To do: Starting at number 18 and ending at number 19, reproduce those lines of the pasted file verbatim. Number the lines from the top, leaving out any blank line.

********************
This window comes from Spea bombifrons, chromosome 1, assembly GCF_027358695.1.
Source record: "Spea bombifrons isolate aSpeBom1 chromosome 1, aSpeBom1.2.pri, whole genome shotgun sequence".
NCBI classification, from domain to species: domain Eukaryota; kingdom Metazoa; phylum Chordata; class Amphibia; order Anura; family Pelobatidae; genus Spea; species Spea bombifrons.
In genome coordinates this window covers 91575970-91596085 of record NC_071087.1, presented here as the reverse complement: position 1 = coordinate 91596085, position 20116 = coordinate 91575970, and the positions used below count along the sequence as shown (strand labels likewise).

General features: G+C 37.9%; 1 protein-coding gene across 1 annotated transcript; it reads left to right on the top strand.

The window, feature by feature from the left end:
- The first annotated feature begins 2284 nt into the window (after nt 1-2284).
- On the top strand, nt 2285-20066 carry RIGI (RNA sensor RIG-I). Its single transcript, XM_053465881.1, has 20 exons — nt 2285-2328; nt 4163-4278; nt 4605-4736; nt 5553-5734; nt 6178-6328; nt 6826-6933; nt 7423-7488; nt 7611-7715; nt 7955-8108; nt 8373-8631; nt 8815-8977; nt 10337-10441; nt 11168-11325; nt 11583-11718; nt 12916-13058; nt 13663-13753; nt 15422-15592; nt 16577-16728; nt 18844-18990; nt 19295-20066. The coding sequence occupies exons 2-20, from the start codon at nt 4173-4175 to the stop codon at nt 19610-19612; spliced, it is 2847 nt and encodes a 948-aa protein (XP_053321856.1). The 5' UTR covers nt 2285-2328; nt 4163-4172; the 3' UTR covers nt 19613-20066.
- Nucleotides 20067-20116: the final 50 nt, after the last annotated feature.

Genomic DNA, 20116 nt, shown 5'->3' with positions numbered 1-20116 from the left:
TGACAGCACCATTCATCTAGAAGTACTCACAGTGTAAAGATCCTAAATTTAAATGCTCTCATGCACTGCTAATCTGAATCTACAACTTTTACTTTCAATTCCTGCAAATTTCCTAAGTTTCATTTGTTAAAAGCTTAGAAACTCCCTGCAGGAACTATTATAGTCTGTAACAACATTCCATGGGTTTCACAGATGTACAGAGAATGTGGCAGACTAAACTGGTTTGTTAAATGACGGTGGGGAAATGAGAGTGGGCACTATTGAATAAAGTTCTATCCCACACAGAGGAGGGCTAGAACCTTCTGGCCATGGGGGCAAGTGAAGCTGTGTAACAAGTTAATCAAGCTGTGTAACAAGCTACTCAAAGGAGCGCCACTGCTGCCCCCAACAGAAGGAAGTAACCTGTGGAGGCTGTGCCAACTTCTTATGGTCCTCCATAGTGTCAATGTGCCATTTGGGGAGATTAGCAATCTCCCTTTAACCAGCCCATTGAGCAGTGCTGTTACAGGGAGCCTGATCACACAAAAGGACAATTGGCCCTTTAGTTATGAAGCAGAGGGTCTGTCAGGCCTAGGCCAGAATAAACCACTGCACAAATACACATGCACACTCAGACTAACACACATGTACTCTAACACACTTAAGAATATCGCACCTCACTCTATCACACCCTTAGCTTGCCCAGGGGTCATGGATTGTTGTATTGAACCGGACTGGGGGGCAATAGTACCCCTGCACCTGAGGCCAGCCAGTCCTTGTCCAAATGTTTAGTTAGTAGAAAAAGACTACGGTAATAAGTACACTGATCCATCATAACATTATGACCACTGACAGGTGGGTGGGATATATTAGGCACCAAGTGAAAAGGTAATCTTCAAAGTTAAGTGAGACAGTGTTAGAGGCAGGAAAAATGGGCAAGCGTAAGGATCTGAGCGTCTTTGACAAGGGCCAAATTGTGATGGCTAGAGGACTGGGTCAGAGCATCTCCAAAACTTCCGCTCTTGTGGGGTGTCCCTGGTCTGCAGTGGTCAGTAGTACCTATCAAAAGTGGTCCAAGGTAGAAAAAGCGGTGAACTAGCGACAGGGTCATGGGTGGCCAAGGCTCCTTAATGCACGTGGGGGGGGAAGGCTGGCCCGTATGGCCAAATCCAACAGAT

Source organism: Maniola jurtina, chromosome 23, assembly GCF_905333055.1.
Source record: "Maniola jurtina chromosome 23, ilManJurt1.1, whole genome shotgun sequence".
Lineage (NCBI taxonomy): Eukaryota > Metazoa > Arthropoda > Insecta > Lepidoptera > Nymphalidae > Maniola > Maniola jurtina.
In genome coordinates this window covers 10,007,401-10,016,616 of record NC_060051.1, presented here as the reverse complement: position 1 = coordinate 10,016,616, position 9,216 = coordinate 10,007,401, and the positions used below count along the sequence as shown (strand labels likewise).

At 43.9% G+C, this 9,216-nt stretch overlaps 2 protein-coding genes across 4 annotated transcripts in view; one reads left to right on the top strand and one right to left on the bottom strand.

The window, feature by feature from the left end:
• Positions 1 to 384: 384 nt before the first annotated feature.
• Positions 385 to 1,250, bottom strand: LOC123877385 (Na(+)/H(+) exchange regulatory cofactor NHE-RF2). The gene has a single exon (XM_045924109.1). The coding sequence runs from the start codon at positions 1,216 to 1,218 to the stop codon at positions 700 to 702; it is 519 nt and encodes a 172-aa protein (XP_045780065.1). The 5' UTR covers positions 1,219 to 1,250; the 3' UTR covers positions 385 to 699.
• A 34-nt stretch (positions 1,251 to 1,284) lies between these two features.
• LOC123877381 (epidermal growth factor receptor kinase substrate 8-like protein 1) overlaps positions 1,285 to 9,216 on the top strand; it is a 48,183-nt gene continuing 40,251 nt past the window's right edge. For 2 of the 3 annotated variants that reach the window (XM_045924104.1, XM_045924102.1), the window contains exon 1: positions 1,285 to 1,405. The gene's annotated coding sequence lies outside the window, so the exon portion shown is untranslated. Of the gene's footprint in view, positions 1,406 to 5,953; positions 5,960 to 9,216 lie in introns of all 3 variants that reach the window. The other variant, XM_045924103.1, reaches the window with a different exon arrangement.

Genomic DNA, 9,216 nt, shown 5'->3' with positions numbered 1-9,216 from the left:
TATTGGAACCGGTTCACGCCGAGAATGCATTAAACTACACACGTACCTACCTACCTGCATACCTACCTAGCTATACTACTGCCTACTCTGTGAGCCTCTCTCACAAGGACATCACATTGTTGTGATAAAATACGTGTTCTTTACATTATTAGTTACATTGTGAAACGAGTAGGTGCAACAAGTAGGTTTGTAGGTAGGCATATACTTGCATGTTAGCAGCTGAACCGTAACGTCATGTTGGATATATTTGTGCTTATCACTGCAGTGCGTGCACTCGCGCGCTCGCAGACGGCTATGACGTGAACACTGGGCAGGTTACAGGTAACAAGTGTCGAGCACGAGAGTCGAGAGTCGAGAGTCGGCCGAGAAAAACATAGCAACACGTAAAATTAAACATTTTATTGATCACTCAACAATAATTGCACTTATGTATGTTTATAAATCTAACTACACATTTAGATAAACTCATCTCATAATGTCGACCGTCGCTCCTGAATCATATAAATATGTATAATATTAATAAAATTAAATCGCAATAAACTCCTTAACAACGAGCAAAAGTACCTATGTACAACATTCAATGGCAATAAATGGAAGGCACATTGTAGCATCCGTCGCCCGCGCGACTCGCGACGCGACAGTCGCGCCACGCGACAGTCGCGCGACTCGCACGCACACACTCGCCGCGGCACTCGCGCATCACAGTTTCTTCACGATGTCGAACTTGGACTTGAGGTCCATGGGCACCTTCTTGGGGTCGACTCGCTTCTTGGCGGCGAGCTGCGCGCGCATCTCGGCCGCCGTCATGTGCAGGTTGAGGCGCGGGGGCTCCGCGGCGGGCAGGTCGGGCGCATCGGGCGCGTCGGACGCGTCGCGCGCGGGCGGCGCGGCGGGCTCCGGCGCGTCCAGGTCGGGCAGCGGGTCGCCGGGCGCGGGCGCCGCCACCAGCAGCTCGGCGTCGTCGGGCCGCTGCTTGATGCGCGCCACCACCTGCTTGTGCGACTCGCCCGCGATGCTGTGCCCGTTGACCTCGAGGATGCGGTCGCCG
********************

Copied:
• Positions 1 to 384: 384 nt before the first annotated feature.
• Positions 385 to 1,250, bottom strand: LOC123877385 (Na(+)/H(+) exchange regulatory cofactor NHE-RF2). The gene has a single exon (XM_045924109.1). The coding sequence runs from the start codon at positions 1,216 to 1,218 to the stop codon at positions 700 to 702; it is 519 nt and encodes a 172-aa protein (XP_045780065.1). The 5' UTR covers positions 1,219 to 1,250; the 3' UTR covers positions 385 to 699.